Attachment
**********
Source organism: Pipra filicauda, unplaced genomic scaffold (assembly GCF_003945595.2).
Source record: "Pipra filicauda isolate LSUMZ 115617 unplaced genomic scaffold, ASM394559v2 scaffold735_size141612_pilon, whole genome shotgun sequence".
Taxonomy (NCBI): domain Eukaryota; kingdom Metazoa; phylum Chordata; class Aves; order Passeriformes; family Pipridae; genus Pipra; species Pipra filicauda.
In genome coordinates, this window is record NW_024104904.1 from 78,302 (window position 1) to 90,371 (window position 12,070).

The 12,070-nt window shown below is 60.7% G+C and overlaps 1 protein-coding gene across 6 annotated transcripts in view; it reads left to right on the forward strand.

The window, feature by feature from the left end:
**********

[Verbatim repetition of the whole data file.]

Source organism: Pipra filicauda, unplaced genomic scaffold (assembly GCF_003945595.2).
Source record: "Pipra filicauda isolate LSUMZ 115617 unplaced genomic scaffold, ASM394559v2 scaffold735_size141612_pilon, whole genome shotgun sequence".
Taxonomy (NCBI): domain Eukaryota; kingdom Metazoa; phylum Chordata; class Aves; order Passeriformes; family Pipridae; genus Pipra; species Pipra filicauda.
In genome coordinates, this window is record NW_024104904.1 from 78,302 (window position 1) to 90,371 (window position 12,070).

The 12,070-nt window shown below is 60.7% G+C and overlaps 1 protein-coding gene across 6 annotated transcripts in view; it reads left to right on the forward strand.

The window, feature by feature from the left end: